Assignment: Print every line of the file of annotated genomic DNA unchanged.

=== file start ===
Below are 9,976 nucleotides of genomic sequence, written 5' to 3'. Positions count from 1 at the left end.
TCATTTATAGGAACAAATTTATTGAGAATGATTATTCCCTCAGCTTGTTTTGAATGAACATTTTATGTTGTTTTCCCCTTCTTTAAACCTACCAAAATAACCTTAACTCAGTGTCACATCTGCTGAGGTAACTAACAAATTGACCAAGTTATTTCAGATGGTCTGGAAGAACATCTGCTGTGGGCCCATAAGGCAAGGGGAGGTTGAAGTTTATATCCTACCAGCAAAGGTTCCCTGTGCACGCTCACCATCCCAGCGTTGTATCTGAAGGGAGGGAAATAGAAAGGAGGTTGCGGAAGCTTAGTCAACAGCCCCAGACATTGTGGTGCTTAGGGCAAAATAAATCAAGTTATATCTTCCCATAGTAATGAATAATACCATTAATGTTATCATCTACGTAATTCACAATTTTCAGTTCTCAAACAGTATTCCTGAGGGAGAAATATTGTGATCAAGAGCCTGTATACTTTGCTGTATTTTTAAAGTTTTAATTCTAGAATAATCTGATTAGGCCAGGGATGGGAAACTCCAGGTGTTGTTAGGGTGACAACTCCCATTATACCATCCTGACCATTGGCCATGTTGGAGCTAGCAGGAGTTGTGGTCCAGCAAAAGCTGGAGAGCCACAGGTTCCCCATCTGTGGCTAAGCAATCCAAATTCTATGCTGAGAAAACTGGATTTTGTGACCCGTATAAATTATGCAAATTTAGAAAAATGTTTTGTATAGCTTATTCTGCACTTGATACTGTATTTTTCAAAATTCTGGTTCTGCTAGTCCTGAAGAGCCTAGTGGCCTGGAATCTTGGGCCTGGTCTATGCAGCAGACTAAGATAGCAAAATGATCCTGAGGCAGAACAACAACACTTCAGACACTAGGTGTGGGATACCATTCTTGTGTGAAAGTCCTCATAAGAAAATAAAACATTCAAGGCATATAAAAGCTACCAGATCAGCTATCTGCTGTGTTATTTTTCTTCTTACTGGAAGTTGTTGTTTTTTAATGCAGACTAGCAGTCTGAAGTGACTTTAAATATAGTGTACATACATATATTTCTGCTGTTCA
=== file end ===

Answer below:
Below are 9,976 nucleotides of genomic sequence, written 5' to 3'. Positions count from 1 at the left end.
TCATTTATAGGAACAAATTTATTGAGAATGATTATTCCCTCAGCTTGTTTTGAATGAACATTTTATGTTGTTTTCCCCTTCTTTAAACCTACCAAAATAACCTTAACTCAGTGTCACATCTGCTGAGGTAACTAACAAATTGACCAAGTTATTTCAGATGGTCTGGAAGAACATCTGCTGTGGGCCCATAAGGCAAGGGGAGGTTGAAGTTTATATCCTACCAGCAAAGGTTCCCTGTGCACGCTCACCATCCCAGCGTTGTATCTGAAGGGAGGGAAATAGAAAGGAGGTTGCGGAAGCTTAGTCAACAGCCCCAGACATTGTGGTGCTTAGGGCAAAATAAATCAAGTTATATCTTCCCATAGTAATGAATAATACCATTAATGTTATCATCTACGTAATTCACAATTTTCAGTTCTCAAACAGTATTCCTGAGGGAGAAATATTGTGATCAAGAGCCTGTATACTTTGCTGTATTTTTAAAGTTTTAATTCTAGAATAATCTGATTAGGCCAGGGATGGGAAACTCCAGGTGTTGTTAGGGTGACAACTCCCATTATACCATCCTGACCATTGGCCATGTTGGAGCTAGCAGGAGTTGTGGTCCAGCAAAAGCTGGAGAGCCACAGGTTCCCCATCTGTGGCTAAGCAATCCAAATTCTATGCTGAGAAAACTGGATTTTGTGACCCGTATAAATTATGCAAATTTAGAAAAATGTTTTGTATAGCTTATTCTGCACTTGATACTGTATTTTTCAAAATTCTGGTTCTGCTAGTCCTGAAGAGCCTAGTGGCCTGGAATCTTGGGCCTGGTCTATGCAGCAGACTAAGATAGCAAAATGATCCTGAGGCAGAACAACAACACTTCAGACACTAGGTGTGGGATACCATTCTTGTGTGAAAGTCCTCATAAGAAAATAAAACATTCAAGGCATATAAAAGCTACCAGATCAGCTATCTGCTGTGTTATTTTTCTTCTTACTGGAAGTTGTTGTTTTTTAATGCAGACTAGCAGTCTGAAGTGACTTTAAATATAGTGTACATACATATATTTCTGCTGTTCA